In 2021, the latest mainstream graphics cards come with GDDR6 memory that offers roughly twice the data transfer rate that GDDR5 did, so unless you’re really pinching pennies and thinking about getting an older model in order to save some cash, it’s probably not a good idea if you want a more future-proof build and/or you intend on gaming in a high resolution.
We’ve mentioned that the manufacturers are the ones deciding on which ports and how many thereof the graphics card will have, so what should you pay attention to in this department?
There are three main connectors that you will encounter in graphics cards today: HDMI, DisplayPort, and Dual Link DVI-D.
DVI is the oldest connector of the bunch, and Dual Link DVI-D is its newest iteration that can still be seen in some monitors and graphics, as it can support both 1080p and 1440p at a refresh rate of 60 Hz. That said, while it is still viable in 2021, it is far from the ideal choice.
HDMI is by far the most common connector today, found in TVs and monitors alike, and you are likely to encounter both HDMI 1.4 and HDMI 2.0 today. And how do the two differ?
The main differences come down to the supported resolutions and refresh rates i.e. HDMI 1.4 only supports 1080p at 144 Hz, 1440p at 75 Hz, and 4K at up to 30 Hz, whereas HDMI 2.0 can do 1080p at 240 Hz, 1440p at 144 Hz, and 4K at 60 Hz. In addition to that, HDMI 2.0a and HDMI 2.0b also added HDR support, and HDMI 2.0b is the version of the port that you’ll see in newer hardware.
Fortunately, HDMI 2.0 is also backward-compatible with HDMI 1.4, but both the graphics card and the monitor would need to have an HDMI 2.0 port if you wish to take full advantage of the newer technology’s features.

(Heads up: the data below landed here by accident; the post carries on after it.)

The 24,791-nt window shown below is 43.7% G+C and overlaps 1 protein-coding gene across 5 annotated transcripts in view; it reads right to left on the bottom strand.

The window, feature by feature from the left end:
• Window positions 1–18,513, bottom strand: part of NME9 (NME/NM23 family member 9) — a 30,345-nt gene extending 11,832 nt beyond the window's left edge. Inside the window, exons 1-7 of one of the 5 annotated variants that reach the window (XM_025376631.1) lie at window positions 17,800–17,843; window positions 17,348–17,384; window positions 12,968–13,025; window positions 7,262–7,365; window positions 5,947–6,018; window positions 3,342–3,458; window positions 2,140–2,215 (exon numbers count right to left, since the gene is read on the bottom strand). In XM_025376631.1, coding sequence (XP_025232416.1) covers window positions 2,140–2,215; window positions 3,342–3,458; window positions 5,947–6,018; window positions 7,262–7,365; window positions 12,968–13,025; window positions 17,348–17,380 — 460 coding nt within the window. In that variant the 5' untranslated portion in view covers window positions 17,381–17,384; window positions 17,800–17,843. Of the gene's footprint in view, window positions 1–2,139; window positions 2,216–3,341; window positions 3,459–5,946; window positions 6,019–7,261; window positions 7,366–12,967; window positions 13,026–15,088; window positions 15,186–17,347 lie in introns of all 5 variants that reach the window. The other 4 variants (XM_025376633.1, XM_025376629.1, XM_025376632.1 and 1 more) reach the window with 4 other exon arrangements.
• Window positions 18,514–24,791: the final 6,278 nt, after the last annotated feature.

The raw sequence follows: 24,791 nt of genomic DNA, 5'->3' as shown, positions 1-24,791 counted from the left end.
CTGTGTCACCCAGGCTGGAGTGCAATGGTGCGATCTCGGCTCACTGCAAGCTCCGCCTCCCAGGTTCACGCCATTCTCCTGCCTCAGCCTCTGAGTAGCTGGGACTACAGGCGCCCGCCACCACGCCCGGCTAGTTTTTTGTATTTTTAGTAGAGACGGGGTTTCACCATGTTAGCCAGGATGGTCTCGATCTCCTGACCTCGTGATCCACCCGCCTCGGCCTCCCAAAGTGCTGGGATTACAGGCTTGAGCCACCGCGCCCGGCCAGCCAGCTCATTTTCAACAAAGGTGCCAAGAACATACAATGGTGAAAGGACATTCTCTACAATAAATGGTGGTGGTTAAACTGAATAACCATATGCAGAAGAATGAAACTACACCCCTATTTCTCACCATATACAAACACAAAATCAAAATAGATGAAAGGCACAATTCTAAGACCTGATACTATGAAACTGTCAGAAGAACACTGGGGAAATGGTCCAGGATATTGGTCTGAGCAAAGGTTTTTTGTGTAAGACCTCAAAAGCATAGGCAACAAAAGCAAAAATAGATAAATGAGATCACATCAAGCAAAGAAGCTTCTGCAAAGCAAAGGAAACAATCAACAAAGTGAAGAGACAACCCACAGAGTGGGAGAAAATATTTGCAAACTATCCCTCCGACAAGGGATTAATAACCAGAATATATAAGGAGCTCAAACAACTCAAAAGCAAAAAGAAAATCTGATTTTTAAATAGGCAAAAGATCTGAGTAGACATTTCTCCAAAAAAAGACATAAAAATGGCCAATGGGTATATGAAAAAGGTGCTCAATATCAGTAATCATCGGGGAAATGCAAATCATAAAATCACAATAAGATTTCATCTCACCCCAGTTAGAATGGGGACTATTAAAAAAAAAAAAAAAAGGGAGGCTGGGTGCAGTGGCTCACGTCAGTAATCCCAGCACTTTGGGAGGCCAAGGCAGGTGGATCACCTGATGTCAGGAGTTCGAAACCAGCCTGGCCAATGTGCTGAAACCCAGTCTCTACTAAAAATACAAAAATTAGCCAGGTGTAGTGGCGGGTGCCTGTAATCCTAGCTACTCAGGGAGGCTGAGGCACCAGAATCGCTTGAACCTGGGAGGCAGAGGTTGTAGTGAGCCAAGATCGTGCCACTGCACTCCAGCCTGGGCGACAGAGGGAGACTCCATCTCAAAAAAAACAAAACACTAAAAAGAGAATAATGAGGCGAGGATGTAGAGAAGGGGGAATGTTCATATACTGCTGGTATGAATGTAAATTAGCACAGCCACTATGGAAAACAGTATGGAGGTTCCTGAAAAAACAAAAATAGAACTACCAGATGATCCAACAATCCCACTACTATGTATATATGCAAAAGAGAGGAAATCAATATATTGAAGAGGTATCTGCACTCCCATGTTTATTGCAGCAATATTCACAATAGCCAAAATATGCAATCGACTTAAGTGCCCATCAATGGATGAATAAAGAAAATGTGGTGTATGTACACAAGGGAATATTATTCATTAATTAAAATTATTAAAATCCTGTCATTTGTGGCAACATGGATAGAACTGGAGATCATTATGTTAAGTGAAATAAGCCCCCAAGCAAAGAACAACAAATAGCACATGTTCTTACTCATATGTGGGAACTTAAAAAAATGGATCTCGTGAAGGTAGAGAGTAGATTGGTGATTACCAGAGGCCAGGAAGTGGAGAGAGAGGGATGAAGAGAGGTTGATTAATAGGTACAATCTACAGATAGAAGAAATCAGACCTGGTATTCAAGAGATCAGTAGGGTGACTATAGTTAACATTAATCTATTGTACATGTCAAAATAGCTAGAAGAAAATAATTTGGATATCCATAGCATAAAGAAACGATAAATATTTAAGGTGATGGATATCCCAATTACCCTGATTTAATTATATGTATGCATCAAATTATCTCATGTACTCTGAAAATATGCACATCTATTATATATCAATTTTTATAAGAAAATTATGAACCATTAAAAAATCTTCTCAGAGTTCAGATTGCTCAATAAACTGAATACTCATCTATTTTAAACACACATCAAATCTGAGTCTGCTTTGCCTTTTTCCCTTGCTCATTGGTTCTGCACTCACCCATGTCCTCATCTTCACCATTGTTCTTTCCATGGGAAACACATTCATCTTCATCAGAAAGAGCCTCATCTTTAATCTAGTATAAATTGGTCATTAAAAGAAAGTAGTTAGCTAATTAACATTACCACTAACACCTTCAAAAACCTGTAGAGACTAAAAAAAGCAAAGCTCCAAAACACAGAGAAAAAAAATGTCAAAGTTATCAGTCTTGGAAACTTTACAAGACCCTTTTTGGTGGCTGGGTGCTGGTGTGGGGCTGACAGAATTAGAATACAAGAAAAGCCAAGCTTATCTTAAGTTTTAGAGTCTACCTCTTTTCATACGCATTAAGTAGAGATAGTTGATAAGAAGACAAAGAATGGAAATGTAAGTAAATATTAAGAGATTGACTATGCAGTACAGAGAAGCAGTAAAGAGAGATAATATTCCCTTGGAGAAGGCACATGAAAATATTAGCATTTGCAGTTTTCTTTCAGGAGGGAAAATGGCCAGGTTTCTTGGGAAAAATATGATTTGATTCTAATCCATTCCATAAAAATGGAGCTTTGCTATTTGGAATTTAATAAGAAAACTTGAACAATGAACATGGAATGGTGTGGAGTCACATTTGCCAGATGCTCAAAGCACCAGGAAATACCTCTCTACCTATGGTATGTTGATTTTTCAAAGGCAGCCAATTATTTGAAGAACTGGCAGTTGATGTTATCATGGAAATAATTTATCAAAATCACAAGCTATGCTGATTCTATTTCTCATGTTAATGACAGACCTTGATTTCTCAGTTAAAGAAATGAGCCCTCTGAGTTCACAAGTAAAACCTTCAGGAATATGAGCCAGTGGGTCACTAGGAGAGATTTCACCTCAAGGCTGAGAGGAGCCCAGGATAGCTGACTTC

Next, we have DisplayPort, which is a staple of modern gaming monitors, and it is the one you will likely end up using.
As with HDMI, you can encounter two versions of DisplayPort today: DisplayPort 1.2 and DisplayPort 1.4.
The older 1.2 port can support 1080p at an impressive 240 Hz and 1440p at 144 Hz, all the while also supporting 4K at up to 75 Hz. However, the newer 1.4 port takes things even further, as it can push 1440p all the way up to 240 Hz and 4K to an impressive 120 Hz.
It’s not all about high refresh rates, though—DisplayPort 1.4 is also the only technology that currently supports Nvidia G-Sync, and it also supports HDR, unlike DisplayPort 1.2.
As with HDMI, DisplayPort is also backwards compatible, but both the graphics card and the monitor would need to have the appropriate ports if you wish to take full advantage of the newer version’s full feature set.
Finally, we should also mention USB-C, as some high-end graphics cards now also come with this increasingly popular port included, and it is something to keep in mind if you intend on using a VR headset on your PC.
In any case, both HDMI and DisplayPort are viable for gaming in 2021, but performance-minded gamers, understandably, prefer DisplayPort.
And so, that would be it when it comes to all the important factors that you should keep in mind when choosing the right graphics card for your needs.
If you’re shopping for one right now, we suggest checking out our complete graphics card buying guide if you’d like to take a look at what we feel are the best gaming GPUs at the moment.